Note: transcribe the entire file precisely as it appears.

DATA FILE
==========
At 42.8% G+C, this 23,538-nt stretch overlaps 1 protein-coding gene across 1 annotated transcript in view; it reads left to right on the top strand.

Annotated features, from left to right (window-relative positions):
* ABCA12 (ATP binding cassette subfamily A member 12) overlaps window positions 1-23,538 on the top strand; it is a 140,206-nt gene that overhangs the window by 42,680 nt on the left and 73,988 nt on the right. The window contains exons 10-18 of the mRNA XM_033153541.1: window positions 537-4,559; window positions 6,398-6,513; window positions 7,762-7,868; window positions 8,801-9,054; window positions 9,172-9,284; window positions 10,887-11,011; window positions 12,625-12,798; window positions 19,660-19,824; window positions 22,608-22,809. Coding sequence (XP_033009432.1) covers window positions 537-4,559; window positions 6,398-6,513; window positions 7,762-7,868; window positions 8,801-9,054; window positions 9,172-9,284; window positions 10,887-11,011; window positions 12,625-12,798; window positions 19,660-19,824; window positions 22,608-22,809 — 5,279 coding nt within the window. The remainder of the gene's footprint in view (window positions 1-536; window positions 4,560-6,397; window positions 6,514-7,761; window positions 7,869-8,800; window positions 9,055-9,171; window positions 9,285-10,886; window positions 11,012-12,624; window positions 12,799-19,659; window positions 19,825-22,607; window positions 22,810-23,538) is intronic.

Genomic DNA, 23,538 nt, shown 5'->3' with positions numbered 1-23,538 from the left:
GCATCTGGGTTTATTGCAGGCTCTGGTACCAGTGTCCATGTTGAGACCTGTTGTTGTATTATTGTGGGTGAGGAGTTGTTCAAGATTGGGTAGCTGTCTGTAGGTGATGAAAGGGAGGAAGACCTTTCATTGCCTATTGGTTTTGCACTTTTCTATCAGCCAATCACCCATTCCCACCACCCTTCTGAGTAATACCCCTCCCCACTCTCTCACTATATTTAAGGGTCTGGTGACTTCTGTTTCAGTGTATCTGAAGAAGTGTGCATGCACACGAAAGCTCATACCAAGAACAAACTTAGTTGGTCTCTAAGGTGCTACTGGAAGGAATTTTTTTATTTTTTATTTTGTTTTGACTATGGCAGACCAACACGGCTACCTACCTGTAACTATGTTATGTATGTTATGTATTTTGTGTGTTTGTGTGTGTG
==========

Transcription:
At 42.8% G+C, this 23,538-nt stretch overlaps 1 protein-coding gene across 1 annotated transcript in view; it reads left to right on the top strand.

Annotated features, from left to right (window-relative positions):
* ABCA12 (ATP binding cassette subfamily A member 12) overlaps window positions 1-23,538 on the top strand; it is a 140,206-nt gene that overhangs the window by 42,680 nt on the left and 73,988 nt on the right. The window contains exons 10-18 of the mRNA XM_033153541.1: window positions 537-4,559; window positions 6,398-6,513; window positions 7,762-7,868; window positions 8,801-9,054; window positions 9,172-9,284; window positions 10,887-11,011; window positions 12,625-12,798; window positions 19,660-19,824; window positions 22,608-22,809. Coding sequence (XP_033009432.1) covers window positions 537-4,559; window positions 6,398-6,513; window positions 7,762-7,868; window positions 8,801-9,054; window positions 9,172-9,284; window positions 10,887-11,011; window positions 12,625-12,798; window positions 19,660-19,824; window positions 22,608-22,809 — 5,279 coding nt within the window. The remainder of the gene's footprint in view (window positions 1-536; window positions 4,560-6,397; window positions 6,514-7,761; window positions 7,869-8,800; window positions 9,055-9,171; window positions 9,285-10,886; window positions 11,012-12,624; window positions 12,799-19,659; window positions 19,825-22,607; window positions 22,810-23,538) is intronic.

Genomic DNA, 23,538 nt, shown 5'->3' with positions numbered 1-23,538 from the left:
GCATCTGGGTTTATTGCAGGCTCTGGTACCAGTGTCCATGTTGAGACCTGTTGTTGTATTATTGTGGGTGAGGAGTTGTTCAAGATTGGGTAGCTGTCTGTAGGTGATGAAAGGGAGGAAGACCTTTCATTGCCTATTGGTTTTGCACTTTTCTATCAGCCAATCACCCATTCCCACCACCCTTCTGAGTAATACCCCTCCCCACTCTCTCACTATATTTAAGGGTCTGGTGACTTCTGTTTCAGTGTATCTGAAGAAGTGTGCATGCACACGAAAGCTCATACCAAGAACAAACTTAGTTGGTCTCTAAGGTGCTACTGGAAGGAATTTTTTTATTTTTTATTTTGTTTTGACTATGGCAGACCAACACGGCTACCTACCTGTAACTATGTTATGTATGTTATGTATTTTGTGTGTTTGTGTGTGTG